So how did we get to where we are today?

"I'm not 100% sure," said Offner."How we spiraled into kind of the terrible name that we've got now, which is 'Filthadelphia.' But I can tell you that I feel like our reputation is getting better."

For years, Philadelphia was the only major American city without a comprehensive, residential street sweeping program. That all changed in April, with the launch of a pilot program targeting six neighborhoods:

  • West Philadelphia: Parkside Ave. to Lancaster Ave., from 52nd St. to Girard Ave.
  • Southwest: Woodland Ave. to Kingsessing Ave., from 49th St. to Cemetery Ave.
  • Kensington: 2nd St. to Aramingo Ave., from Tioga St. to Lehigh Ave.
  • Strawberry Mansion: Sedgley St. to Lehigh Ave., from 29th St. to 33rd St.
  • Logan: Godfrey Ave. to Roosevelt Blvd., from Broad. St to 5th St.
  • South Philadelphia: McKean St. to Oregon Ave., from 4th St. to 8th St.


"Watching our city get dumped on day after day seriously burns me up," said Philadelphia Mayor Jim Kenney in a statement. "It is the reason why I have fought to bring back a residential mechanical sweeping program. Being able to restore this program in the neighborhoods that need it most is something I am very proud of, and I thank the Streets Department for their work on putting this pilot together."

The day after trash pickup, the street sweeping crew hits the block with leaf blowers and brand new sweeper broom trucks -- costing roughly $250,000 each.

It's a noisy, messy affair.

The sweeping program has also received some blowback from residents who complain about the sound, the dust, and worry about air pollution from the gas-powered blowers. But the Street Department argues it's a more efficient way of getting everything off of the sidewalk and from under cars.

"Residents are not mandated to move their vehicles but we strongly encourage it so our broom cleaning can be most impactful removing litter from the curb lines," said Commissioner Williams. "We understand residents are challenged with moving their vehicles in areas that are densely populated. Some residential areas are tight and finding parking spots can be challenging."

The city recognizes Philadelphia's diverse mix of neighborhoods, which include different sized streets and housing densities, will not allow for a one-size-fits-all type of solution.

"What's going to work in Port Richmond, it's going to be different for what works in Germantown to Mount Airy to South Philly," said Nic Esposito, Zero Waste and Litter Cabinet director.

Then there are the Big Bellies. You've probably seen them, with 983 cans across the city. They're serviced at least three times a week.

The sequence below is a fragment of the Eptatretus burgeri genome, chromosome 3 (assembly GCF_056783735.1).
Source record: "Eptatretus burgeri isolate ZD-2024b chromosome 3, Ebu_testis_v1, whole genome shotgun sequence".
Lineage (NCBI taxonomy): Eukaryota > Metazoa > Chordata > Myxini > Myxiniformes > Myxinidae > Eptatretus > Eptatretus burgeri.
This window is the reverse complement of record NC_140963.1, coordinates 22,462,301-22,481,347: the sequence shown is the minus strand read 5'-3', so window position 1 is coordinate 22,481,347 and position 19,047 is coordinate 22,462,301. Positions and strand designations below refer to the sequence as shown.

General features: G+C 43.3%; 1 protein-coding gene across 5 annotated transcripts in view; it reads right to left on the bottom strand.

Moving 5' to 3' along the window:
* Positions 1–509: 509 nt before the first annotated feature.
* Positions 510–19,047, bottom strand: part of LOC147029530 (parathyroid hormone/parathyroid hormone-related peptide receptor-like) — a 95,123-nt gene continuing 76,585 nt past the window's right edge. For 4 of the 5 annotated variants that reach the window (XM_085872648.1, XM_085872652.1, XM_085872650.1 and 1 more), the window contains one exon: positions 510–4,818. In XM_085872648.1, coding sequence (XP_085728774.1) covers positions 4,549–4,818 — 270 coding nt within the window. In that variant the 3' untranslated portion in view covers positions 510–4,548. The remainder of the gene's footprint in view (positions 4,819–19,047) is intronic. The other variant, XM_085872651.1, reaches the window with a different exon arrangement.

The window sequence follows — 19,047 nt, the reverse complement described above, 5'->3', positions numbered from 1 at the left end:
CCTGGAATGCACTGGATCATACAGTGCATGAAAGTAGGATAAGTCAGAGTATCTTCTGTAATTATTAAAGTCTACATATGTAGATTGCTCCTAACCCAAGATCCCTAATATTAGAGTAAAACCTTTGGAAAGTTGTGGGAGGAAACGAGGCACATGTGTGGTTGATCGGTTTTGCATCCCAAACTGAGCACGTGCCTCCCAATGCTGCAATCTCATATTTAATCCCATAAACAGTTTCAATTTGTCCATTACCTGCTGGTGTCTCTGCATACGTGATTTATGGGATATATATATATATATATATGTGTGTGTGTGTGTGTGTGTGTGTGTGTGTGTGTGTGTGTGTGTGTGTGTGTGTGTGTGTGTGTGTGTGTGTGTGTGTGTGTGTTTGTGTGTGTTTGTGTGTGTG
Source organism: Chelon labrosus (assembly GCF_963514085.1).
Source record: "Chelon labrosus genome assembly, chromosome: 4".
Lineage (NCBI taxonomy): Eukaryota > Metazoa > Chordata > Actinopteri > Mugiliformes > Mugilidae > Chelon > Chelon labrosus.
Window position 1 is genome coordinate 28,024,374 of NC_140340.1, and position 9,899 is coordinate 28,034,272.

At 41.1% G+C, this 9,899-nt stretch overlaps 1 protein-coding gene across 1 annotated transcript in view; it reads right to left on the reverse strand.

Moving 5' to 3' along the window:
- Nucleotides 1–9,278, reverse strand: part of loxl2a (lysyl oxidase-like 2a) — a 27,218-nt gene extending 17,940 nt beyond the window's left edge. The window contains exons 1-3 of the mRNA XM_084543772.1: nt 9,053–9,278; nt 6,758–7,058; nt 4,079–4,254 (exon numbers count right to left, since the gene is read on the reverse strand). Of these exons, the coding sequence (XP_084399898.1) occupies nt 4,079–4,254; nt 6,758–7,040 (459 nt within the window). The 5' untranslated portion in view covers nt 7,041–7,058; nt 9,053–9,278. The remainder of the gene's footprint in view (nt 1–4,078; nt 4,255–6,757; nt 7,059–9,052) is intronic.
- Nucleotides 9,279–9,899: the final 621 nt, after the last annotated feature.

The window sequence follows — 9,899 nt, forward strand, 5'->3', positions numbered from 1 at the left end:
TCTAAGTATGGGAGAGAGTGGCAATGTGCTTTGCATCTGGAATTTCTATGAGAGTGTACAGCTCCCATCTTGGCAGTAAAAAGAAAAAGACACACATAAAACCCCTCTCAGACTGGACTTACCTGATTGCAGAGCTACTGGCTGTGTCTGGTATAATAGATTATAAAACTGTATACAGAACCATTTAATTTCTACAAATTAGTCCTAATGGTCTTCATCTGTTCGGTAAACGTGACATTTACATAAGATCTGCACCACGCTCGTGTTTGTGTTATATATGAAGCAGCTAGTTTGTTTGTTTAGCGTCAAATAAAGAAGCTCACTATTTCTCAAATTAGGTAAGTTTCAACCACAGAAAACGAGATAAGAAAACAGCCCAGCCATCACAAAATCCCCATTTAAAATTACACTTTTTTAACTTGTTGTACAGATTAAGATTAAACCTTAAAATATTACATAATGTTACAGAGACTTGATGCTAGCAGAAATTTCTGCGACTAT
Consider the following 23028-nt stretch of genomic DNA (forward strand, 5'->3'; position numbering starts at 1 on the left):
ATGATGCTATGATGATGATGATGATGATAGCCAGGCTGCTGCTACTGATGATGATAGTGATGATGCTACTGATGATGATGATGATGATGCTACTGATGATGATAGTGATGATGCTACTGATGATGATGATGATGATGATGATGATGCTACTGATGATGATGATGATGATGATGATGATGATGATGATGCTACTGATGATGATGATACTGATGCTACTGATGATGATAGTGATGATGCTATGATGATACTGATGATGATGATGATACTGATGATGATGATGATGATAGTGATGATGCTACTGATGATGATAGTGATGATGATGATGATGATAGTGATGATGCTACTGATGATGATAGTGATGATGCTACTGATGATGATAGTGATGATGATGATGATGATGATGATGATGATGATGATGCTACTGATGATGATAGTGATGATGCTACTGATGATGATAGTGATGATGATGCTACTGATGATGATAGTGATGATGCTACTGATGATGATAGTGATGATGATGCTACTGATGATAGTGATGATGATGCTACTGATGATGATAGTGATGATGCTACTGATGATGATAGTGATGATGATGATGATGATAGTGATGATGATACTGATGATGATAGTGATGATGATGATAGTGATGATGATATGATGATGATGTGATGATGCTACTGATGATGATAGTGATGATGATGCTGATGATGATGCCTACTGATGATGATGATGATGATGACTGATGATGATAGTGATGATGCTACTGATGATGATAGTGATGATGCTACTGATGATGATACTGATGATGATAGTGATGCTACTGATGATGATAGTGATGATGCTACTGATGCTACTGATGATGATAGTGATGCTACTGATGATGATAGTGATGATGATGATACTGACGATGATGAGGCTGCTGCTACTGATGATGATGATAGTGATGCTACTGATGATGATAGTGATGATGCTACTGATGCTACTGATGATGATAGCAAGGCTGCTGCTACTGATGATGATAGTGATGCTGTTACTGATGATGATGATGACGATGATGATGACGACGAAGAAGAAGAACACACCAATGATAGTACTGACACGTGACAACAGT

But even the Big Bellies have critics. People don't want to grab the handle, so the opening mechanism is being replaced with foot pedals in many places. If people avoid using the trash cans designated for the public, then they may be more likely to litter.

City officials say simply putting out more trash cans does not work. They even ran experiments in 2017 to test this. In fact, adding public trash cans sometimes makes the situation worse because people will dump household waste in or around them.

"The next thing you know, you got 30 bags sitting on the corner for what was intended for litter," remarked Williams.

That can attract rats and roaches.

The experts say one solution to the residential trash problem is simple - lids, especially for recycling bins.

"From my research and what we've seen working on this, a lot of litter comes from the way people put their trash out," said Eposito. "They have kind of overflowing bags that are ripped open, they put out just a bag that isn't in a hardline container because they can't store one in their house. It gets ripped open by the squirrels."

Esposito says we also have to rethink our "throw away" culture.

"This is where everyone, everyone has a connection. From the richest person in the city to the poorest person in the city, we have to stop creating so much trash," said Esposito. "It's not just this magical bin and it disappears somewhere."

It's a sentiment echoed by the head of Streets.

"So we have to do more. It has to be a partnership effort. It has to be a community-driven government relationship partnership that will actually solve this problem for long-term sustainable solutions," said Williams.

"I don't think that a government alone can solve the litter problem in the city of Philadelphia. It's going to take residents' concern, compassion and their responsibility to help us identify and address those problems and prevent them from happening in the first place."